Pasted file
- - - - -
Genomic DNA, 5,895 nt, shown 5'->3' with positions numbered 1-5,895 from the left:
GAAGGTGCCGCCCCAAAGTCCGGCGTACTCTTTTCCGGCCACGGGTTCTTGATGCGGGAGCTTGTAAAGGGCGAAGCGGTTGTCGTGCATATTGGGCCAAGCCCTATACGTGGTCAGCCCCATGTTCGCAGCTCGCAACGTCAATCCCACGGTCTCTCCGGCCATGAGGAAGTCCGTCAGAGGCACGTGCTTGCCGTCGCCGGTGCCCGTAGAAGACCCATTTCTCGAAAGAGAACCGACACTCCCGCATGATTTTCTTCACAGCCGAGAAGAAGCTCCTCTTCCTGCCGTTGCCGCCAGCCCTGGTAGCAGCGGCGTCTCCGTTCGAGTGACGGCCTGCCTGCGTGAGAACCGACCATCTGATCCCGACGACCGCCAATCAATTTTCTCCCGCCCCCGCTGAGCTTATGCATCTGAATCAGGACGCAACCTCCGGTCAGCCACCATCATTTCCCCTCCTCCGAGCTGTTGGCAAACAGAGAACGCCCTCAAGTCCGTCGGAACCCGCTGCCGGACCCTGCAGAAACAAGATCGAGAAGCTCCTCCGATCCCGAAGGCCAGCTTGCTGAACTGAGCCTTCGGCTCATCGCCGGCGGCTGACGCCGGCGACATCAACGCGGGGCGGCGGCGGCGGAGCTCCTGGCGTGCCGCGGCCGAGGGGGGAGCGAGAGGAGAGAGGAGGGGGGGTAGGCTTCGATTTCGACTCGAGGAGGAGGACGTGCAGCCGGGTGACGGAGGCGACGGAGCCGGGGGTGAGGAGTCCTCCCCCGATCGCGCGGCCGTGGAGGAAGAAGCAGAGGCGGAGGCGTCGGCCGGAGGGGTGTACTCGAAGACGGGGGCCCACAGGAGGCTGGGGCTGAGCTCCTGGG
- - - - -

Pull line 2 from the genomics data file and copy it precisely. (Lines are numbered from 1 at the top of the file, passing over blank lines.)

GAAGGTGCCGCCCCAAAGTCCGGCGTACTCTTTTCCGGCCACGGGTTCTTGATGCGGGAGCTTGTAAAGGGCGAAGCGGTTGTCGTGCATATTGGGCCAAGCCCTATACGTGGTCAGCCCCATGTTCGCAGCTCGCAACGTCAATCCCACGGTCTCTCCGGCCATGAGGAAGTCCGTCAGAGGCACGTGCTTGCCGTCGCCGGTGCCCGTAGAAGACCCATTTCTCGAAAGAGAACCGACACTCCCGCATGATTTTCTTCACAGCCGAGAAGAAGCTCCTCTTCCTGCCGTTGCCGCCAGCCCTGGTAGCAGCGGCGTCTCCGTTCGAGTGACGGCCTGCCTGCGTGAGAACCGACCATCTGATCCCGACGACCGCCAATCAATTTTCTCCCGCCCCCGCTGAGCTTATGCATCTGAATCAGGACGCAACCTCCGGTCAGCCACCATCATTTCCCCTCCTCCGAGCTGTTGGCAAACAGAGAACGCCCTCAAGTCCGTCGGAACCCGCTGCCGGACCCTGCAGAAACAAGATCGAGAAGCTCCTCCGATCCCGAAGGCCAGCTTGCTGAACTGAGCCTTCGGCTCATCGCCGGCGGCTGACGCCGGCGACATCAACGCGGGGCGGCGGCGGCGGAGCTCCTGGCGTGCCGCGGCCGAGGGGGGAGCGAGAGGAGAGAGGAGGGGGGGTAGGCTTCGATTTCGACTCGAGGAGGAGGACGTGCAGCCGGGTGACGGAGGCGACGGAGCCGGGGGTGAGGAGTCCTCCCCCGATCGCGCGGCCGTGGAGGAAGAAGCAGAGGCGGAGGCGTCGGCCGGAGGGGTGTACTCGAAGACGGGGGCCCACAGGAGGCTGGGGCTGAGCTCCTGGG